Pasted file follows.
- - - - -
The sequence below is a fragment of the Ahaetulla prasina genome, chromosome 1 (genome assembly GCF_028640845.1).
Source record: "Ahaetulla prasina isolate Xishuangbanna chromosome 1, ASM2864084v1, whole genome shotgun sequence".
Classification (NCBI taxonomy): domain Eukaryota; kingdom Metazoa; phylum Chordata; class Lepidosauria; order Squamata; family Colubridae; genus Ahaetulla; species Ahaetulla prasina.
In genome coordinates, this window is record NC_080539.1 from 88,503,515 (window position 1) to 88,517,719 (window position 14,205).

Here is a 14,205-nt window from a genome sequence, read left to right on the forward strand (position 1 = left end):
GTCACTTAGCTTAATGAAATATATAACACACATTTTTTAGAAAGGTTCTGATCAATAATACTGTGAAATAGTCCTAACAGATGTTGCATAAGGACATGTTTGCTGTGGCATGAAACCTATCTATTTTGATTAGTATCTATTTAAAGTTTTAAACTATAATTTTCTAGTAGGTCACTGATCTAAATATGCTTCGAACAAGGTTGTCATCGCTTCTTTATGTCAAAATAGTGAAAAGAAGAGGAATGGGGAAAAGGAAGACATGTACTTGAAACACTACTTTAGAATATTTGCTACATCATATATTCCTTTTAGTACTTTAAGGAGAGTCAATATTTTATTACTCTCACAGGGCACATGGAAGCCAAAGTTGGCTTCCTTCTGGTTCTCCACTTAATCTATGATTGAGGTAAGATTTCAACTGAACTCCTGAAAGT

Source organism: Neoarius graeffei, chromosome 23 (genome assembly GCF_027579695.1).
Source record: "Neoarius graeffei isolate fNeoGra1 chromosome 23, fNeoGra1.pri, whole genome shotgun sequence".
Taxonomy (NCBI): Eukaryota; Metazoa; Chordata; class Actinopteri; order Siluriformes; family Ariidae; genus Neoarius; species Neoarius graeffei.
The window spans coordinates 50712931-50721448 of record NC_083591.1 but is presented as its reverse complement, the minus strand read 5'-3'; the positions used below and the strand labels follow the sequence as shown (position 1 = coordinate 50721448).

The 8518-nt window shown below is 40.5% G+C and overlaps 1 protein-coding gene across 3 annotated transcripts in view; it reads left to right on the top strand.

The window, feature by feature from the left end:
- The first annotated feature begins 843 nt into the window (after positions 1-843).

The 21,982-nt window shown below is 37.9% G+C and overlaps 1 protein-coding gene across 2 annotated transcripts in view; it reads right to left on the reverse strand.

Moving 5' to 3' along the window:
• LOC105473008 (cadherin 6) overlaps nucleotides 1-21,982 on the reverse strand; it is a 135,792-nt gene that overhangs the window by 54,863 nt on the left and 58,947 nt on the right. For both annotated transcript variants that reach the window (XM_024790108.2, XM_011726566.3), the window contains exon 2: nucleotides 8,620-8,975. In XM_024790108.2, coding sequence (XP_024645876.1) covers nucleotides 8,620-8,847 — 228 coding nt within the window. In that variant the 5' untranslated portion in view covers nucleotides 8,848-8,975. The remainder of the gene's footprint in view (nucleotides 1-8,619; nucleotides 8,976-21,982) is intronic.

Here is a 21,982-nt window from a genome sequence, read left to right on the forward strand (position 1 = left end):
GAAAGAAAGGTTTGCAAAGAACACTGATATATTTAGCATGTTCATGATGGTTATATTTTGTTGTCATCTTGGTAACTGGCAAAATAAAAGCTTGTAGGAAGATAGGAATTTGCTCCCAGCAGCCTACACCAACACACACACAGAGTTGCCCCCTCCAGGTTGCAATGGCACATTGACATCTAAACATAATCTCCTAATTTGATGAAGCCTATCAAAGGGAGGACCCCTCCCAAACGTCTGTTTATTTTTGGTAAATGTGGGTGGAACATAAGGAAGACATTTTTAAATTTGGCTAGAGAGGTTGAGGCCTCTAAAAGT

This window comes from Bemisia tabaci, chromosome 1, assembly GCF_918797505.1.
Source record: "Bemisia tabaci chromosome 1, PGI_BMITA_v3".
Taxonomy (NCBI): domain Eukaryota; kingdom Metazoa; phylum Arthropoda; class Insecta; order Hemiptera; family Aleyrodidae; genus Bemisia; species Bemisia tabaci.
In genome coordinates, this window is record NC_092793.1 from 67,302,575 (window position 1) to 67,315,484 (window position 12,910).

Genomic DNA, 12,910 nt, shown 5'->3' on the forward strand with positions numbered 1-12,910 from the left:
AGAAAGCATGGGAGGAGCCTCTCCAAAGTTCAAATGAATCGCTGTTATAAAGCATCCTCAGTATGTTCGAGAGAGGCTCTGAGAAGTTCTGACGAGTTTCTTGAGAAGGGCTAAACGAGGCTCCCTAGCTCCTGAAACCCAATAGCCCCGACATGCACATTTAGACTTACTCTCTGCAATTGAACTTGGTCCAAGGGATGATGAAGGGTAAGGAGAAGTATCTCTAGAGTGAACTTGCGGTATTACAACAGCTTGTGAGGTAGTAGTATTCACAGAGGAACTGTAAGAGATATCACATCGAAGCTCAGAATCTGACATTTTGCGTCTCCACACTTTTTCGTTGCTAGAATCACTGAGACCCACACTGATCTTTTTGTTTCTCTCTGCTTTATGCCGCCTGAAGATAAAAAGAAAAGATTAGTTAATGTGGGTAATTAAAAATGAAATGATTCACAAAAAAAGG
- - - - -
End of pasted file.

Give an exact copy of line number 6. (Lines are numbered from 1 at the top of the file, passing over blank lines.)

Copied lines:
GTCACTTAGCTTAATGAAATATATAACACACATTTTTTAGAAAGGTTCTGATCAATAATACTGTGAAATAGTCCTAACAGATGTTGCATAAGGACATGTTTGCTGTGGCATGAAACCTATCTATTTTGATTAGTATCTATTTAAAGTTTTAAACTATAATTTTCTAGTAGGTCACTGATCTAAATATGCTTCGAACAAGGTTGTCATCGCTTCTTTATGTCAAAATAGTGAAAAGAAGAGGAATGGGGAAAAGGAAGACATGTACTTGAAACACTACTTTAGAATATTTGCTACATCATATATTCCTTTTAGTACTTTAAGGAGAGTCAATATTTTATTACTCTCACAGGGCACATGGAAGCCAAAGTTGGCTTCCTTCTGGTTCTCCACTTAATCTATGATTGAGGTAAGATTTCAACTGAACTCCTGAAAGT